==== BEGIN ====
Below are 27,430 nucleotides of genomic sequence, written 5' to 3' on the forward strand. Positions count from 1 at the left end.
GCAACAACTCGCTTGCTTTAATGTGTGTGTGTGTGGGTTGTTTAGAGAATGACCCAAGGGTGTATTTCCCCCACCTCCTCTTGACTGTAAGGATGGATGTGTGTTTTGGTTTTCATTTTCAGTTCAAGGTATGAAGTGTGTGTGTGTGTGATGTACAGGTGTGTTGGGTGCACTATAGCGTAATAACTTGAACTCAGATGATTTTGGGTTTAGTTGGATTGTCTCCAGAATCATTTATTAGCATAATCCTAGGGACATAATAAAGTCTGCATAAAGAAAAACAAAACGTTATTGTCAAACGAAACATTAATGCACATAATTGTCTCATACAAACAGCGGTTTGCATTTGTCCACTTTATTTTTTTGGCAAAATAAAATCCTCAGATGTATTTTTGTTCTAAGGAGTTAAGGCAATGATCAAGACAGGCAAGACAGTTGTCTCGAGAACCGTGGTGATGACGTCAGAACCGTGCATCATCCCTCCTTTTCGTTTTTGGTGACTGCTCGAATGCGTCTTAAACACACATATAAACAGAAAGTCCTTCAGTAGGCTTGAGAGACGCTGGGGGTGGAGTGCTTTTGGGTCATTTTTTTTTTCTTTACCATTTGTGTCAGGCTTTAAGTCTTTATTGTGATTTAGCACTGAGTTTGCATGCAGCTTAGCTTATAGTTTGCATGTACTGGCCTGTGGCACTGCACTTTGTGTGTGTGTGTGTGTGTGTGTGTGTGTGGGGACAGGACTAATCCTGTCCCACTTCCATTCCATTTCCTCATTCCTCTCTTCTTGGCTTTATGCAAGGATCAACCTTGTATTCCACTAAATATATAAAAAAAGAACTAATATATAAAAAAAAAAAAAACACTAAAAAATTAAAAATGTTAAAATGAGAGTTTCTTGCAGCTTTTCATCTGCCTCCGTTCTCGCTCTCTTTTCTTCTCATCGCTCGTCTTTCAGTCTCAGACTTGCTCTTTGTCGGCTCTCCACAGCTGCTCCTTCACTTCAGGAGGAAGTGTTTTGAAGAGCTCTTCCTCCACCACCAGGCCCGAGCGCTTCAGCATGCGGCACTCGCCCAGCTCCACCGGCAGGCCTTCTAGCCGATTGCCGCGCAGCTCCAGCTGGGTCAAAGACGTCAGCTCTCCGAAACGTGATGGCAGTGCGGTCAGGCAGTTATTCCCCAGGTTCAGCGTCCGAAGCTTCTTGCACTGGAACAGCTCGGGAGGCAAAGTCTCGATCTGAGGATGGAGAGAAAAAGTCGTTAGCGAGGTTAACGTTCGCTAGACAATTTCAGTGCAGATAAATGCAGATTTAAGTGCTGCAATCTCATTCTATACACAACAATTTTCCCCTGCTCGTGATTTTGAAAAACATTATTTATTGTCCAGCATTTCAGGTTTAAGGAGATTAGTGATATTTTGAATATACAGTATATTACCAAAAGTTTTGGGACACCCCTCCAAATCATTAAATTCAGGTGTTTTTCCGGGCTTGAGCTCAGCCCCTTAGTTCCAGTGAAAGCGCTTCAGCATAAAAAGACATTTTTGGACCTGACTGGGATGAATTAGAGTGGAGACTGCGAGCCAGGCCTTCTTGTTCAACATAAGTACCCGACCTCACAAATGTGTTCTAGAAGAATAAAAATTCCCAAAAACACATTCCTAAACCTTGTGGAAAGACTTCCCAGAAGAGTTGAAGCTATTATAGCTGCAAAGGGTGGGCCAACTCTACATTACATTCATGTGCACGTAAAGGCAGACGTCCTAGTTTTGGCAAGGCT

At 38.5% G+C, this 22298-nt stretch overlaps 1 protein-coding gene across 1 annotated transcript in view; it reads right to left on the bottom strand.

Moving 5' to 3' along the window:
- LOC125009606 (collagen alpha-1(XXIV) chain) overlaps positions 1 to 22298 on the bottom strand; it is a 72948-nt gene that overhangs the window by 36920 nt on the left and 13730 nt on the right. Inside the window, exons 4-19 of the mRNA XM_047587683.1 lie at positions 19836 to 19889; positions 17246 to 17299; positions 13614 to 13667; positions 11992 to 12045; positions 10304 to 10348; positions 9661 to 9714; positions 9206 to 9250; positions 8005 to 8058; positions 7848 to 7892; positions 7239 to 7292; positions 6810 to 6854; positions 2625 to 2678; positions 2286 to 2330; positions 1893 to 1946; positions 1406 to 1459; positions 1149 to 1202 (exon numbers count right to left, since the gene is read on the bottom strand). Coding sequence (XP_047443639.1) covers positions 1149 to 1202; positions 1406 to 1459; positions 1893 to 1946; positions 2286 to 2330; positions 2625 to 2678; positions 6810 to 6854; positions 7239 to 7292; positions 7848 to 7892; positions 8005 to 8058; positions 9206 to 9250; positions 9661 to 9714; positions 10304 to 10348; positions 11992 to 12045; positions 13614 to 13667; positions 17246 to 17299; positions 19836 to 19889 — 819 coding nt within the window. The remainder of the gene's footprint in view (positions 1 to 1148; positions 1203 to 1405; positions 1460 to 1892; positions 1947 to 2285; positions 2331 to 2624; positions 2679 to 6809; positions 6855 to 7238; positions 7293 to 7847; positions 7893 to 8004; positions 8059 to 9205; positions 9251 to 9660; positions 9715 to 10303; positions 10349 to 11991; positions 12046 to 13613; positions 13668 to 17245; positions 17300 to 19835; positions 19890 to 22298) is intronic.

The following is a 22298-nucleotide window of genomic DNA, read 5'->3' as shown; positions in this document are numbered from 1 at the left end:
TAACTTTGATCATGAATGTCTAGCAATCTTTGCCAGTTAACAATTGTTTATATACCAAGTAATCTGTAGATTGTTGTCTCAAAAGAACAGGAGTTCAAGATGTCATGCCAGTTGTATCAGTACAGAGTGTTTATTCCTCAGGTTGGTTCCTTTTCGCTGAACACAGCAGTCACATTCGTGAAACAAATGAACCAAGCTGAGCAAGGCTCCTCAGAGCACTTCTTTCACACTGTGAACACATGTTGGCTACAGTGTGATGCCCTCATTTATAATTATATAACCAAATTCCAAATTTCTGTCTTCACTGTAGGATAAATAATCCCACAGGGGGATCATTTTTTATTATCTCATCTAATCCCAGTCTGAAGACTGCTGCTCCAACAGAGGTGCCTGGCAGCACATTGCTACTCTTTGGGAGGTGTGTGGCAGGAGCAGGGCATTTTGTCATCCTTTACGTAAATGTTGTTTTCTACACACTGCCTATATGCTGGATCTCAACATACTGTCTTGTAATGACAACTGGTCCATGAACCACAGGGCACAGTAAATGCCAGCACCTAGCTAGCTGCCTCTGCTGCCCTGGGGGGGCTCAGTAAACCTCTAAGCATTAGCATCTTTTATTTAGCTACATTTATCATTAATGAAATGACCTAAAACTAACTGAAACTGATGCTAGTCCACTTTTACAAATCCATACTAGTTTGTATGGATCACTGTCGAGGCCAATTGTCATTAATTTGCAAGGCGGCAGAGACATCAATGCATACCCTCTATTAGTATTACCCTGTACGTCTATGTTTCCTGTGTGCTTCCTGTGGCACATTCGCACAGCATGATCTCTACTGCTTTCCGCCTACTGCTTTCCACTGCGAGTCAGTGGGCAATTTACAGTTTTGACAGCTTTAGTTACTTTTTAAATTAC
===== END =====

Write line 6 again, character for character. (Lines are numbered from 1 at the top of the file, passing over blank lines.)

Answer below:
The following is a 22298-nucleotide window of genomic DNA, read 5'->3' as shown; positions in this document are numbered from 1 at the left end: